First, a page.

As an exercise in world building, Scalzi delivers a masterclass creating a world that isn’t just about folks who need to use robot avatars. He has created the science behind the disease, the tech to overcome it, fleshed out the laws and economics for people with HS. He has developed the social etiquette of the afflicted and of course created the game Hilketa that this book centers on.

Head On is a fast paced thriller that sucks you in and Scalzi’s signature dialog keeps you engaged. If I’m ever murdered, I want Agents Shane and Vann on the case.

Head On will be released in hardcover and digital on April 17th 2018 by Tor Books.

 

Tor Books provided Graphic Policy with a FREE copy for review.

 

Review: Deathstroke #30 – Deathstroke vs. Batman part 1

When Batman discovers a mysterious package containing DNA test results proving that he is not Damian Wayne’s biological father, the Dark Knight sets his sights on his son’s true father-Deathstroke! But Damian Wayne can’t really be Slade Wilson’s son-can he? And who sent the package-and why? The ultimate custody battle ensues as the World’s Greatest Detective and the World’s Deadliest Assassin clash in this instant classic!

It’s always noteworthy when Deathstroke and Batman cross paths, it’s a special event when the writer is master scribe Christopher Priest.

In Deathstroke #30, the first issue of this six part arc, Priest uses a Venn diagram with genius effect, breaking the characters down he’s able to intertwine their worlds by connecting then through their aides de camp, the relationships with their son’s and past histories with Talia Al Ghul.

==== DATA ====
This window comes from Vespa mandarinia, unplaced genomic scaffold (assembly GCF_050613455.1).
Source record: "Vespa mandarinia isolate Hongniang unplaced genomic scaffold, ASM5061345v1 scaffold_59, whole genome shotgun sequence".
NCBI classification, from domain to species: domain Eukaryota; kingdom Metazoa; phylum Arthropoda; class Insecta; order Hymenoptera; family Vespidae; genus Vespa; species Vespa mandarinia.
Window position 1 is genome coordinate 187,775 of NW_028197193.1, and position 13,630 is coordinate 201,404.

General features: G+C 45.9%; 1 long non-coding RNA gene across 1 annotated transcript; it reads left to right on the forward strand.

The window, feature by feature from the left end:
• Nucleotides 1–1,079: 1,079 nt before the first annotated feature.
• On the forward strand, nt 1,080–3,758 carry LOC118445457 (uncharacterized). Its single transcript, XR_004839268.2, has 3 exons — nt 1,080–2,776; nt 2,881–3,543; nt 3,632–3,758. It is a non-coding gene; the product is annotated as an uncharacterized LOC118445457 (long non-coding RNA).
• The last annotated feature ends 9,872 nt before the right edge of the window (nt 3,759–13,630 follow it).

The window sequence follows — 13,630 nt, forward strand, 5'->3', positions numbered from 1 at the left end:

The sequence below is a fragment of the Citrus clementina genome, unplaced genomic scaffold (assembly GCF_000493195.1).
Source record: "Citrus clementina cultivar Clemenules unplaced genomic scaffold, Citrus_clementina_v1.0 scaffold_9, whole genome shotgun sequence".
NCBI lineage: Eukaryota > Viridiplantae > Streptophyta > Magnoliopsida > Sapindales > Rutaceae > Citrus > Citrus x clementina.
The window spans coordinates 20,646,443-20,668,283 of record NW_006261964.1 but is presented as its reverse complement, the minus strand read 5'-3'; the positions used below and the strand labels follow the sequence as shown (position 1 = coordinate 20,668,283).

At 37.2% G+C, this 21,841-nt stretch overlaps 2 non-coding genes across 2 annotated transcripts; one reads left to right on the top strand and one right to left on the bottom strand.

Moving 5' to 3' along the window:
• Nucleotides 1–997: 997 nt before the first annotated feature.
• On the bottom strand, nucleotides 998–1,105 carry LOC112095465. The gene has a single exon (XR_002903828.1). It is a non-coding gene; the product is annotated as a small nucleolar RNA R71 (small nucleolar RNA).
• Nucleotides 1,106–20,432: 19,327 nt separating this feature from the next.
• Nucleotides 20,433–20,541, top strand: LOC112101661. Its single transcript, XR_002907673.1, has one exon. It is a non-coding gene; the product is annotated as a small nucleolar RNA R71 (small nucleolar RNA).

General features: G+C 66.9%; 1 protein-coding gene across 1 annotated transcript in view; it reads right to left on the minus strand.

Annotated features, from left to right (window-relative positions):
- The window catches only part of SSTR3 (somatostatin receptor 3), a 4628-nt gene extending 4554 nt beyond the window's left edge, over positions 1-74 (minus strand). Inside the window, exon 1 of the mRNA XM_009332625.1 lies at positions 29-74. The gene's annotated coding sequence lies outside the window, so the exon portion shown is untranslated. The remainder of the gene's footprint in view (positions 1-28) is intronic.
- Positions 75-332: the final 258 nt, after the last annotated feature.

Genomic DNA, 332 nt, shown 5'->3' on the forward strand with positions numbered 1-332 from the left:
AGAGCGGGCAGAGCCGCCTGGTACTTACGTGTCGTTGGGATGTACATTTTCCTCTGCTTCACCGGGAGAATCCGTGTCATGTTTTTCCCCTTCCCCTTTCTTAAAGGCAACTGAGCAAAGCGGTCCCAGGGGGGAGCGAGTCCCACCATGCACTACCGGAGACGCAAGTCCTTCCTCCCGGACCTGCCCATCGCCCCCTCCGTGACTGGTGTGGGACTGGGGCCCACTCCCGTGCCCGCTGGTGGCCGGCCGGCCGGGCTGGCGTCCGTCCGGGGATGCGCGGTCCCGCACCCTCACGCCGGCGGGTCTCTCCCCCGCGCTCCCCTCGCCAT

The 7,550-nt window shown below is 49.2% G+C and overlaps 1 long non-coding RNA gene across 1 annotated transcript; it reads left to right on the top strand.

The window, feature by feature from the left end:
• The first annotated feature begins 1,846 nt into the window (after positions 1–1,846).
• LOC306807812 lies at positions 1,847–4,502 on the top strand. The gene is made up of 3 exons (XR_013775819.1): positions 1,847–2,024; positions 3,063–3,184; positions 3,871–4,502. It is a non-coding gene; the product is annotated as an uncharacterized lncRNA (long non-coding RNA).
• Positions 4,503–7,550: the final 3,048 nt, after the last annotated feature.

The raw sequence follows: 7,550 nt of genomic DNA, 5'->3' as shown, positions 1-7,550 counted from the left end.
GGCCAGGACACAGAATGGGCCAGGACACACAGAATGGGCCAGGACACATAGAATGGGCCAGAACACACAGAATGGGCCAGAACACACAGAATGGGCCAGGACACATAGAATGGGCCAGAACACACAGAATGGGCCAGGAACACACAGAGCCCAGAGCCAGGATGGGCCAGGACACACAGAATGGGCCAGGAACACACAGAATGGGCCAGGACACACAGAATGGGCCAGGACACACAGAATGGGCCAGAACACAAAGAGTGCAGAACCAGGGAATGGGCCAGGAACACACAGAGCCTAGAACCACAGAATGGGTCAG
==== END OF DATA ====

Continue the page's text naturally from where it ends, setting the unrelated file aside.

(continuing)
The art team of Carlo Pagulayan, Jason Paz, and Jeromy Cox take Priest’s hot script and turn in slick art filled with action and cool shots of the two badasses going at it. And as nice as the action is, I really enjoyed the moody Batman doing his detective scenes the most.

My one criticism of this issue is it felt more like a Bat book, which makes me wonder why he hasn’t written one of the main Bat titles before. All in all a great start to a great read, buy it, I’ll be adding it to my pull list.

Story: Christopher Priest Art: Carlo Pagulayan
Inks: Jason Paz Color: Jeromy Cox Letterer: Willie Schubert
Cover: Lee Weeks & Brad Anderson
Group Editor: Brian Cunningham Editor: Alex Antone Assistant Editor: Dave Wielgosz

 

DC Comics provided Graphic Policy with a FREE copy for review

Midnight Front is Mission Impossible meets Harry Potter

Known primarily for his extensive work with a specific Space Traveling franchises, David Mack takes a creative detour to bring us a shadow war of mystics set during World War II in his novel Midnight Front.

After losing his parents Cade Martin, a magical prodigy with a hidden secret, becomes part of this clandestine group of mystics and learns how to control magic to join the Allies fight against their evil Nazi counterparts during the war.

If you’re not familiar with Mack’s other works he is a pro at entertaining readers, and Midnight Front is no exception. Here he takes the hero’s journey and elevates it into an engaging thrill ride in the shadows of wartime Europe, from the Holocaust to the Invasion of Normandy and the bombing of Dresden, he intertwined his characters into this period of history like master.

The framework that Mack creates for their use of magic, or the Arts as they call it, is intense in its details and he’s one of those writers who isn’t afraid to torture or even kill a character, trust me I know. And the characters are a diverse group that doesn’t come off as two dimensional stereotypes, they’re fleshed out people that deal with the adverse effects of handling magic with smoking and drinking. I love that his characters recognize the need to beat evil but not at the cost of their core, fighting for what’s right.